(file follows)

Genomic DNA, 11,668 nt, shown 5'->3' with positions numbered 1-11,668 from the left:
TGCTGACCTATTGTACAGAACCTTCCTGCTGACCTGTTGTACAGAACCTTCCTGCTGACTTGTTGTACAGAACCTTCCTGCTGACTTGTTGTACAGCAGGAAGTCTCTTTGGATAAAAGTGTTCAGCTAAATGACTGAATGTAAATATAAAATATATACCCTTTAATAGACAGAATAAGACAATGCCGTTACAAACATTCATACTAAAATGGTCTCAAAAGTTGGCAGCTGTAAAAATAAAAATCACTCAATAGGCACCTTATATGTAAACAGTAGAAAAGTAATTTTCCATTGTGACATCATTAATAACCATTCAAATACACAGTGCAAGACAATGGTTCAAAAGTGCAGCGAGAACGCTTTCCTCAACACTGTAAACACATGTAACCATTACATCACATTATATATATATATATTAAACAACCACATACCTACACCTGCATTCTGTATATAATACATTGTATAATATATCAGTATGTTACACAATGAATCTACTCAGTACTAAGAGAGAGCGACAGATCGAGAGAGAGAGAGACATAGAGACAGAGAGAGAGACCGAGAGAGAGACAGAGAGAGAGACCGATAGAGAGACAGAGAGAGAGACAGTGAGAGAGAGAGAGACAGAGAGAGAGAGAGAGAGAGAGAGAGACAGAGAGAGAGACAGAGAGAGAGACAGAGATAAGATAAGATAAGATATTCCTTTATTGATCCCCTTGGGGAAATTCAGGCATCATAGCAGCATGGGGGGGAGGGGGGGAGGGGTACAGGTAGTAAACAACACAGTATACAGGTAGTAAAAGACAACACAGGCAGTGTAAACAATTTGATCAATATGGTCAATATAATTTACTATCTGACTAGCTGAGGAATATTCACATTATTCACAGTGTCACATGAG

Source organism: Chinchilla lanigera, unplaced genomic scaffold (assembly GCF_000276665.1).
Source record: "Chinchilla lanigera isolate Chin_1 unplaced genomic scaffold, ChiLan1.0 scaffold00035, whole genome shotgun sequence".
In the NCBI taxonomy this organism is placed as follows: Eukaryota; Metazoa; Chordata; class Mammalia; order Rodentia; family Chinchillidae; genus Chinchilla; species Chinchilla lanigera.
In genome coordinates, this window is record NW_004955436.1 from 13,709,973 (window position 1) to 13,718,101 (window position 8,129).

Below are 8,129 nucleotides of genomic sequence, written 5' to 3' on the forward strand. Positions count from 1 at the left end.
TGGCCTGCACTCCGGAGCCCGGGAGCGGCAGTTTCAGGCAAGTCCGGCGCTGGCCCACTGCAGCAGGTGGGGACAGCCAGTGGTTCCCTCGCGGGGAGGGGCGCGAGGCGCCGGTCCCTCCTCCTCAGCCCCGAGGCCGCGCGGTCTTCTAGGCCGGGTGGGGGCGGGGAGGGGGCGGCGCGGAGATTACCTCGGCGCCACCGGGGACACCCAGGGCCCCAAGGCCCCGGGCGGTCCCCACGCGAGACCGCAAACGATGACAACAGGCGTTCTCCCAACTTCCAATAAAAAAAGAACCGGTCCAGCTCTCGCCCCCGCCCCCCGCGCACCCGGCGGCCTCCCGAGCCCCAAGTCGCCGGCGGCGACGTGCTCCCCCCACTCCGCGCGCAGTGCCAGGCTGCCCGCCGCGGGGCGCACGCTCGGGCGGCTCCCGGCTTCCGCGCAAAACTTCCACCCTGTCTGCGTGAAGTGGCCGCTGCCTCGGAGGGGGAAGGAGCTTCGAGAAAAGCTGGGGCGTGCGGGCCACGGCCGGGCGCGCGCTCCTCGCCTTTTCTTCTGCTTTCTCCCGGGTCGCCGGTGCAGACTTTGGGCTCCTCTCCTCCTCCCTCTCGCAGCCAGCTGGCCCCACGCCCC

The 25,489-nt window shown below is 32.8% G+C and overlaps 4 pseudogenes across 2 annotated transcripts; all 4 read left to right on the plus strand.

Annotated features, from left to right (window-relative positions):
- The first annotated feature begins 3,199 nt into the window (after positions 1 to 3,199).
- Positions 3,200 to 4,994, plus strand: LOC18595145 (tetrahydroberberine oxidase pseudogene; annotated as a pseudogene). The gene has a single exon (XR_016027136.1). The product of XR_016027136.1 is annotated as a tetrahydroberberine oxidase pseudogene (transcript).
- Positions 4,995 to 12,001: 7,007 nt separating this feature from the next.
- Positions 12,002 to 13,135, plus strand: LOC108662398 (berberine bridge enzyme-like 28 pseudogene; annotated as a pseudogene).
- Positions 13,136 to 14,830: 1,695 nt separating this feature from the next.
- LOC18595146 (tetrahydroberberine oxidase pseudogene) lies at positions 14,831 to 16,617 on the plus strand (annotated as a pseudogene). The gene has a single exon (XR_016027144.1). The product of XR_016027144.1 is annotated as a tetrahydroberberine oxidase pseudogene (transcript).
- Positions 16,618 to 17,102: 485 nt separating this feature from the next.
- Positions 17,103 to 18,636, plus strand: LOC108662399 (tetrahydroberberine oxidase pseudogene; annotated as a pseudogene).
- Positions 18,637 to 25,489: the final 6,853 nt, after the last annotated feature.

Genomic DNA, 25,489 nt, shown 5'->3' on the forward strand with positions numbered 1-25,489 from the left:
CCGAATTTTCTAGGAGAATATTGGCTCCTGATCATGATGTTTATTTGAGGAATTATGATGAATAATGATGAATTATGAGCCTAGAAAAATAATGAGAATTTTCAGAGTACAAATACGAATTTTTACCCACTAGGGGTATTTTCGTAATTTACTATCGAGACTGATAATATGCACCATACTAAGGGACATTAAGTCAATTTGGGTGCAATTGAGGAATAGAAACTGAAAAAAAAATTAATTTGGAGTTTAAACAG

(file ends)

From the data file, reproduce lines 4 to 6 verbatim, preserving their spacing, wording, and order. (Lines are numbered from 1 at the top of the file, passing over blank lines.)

Source record: "Chinchilla lanigera isolate Chin_1 unplaced genomic scaffold, ChiLan1.0 scaffold00035, whole genome shotgun sequence".
In the NCBI taxonomy this organism is placed as follows: Eukaryota; Metazoa; Chordata; class Mammalia; order Rodentia; family Chinchillidae; genus Chinchilla; species Chinchilla lanigera.
In genome coordinates, this window is record NW_004955436.1 from 13,709,973 (window position 1) to 13,718,101 (window position 8,129).